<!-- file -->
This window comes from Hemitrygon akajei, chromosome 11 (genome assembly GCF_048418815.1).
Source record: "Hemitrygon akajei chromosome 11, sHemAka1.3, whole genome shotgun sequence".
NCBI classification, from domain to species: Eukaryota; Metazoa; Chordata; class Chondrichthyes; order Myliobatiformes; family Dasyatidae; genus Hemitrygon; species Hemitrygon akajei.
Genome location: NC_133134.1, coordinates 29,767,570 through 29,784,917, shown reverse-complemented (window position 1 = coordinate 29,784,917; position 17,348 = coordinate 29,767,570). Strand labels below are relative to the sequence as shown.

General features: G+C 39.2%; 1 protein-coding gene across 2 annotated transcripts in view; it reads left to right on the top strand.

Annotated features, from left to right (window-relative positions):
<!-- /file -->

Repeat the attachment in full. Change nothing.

This window comes from Hemitrygon akajei, chromosome 11 (genome assembly GCF_048418815.1).
Source record: "Hemitrygon akajei chromosome 11, sHemAka1.3, whole genome shotgun sequence".
NCBI classification, from domain to species: Eukaryota; Metazoa; Chordata; class Chondrichthyes; order Myliobatiformes; family Dasyatidae; genus Hemitrygon; species Hemitrygon akajei.
Genome location: NC_133134.1, coordinates 29,767,570 through 29,784,917, shown reverse-complemented (window position 1 = coordinate 29,784,917; position 17,348 = coordinate 29,767,570). Strand labels below are relative to the sequence as shown.

General features: G+C 39.2%; 1 protein-coding gene across 2 annotated transcripts in view; it reads left to right on the top strand.

Annotated features, from left to right (window-relative positions):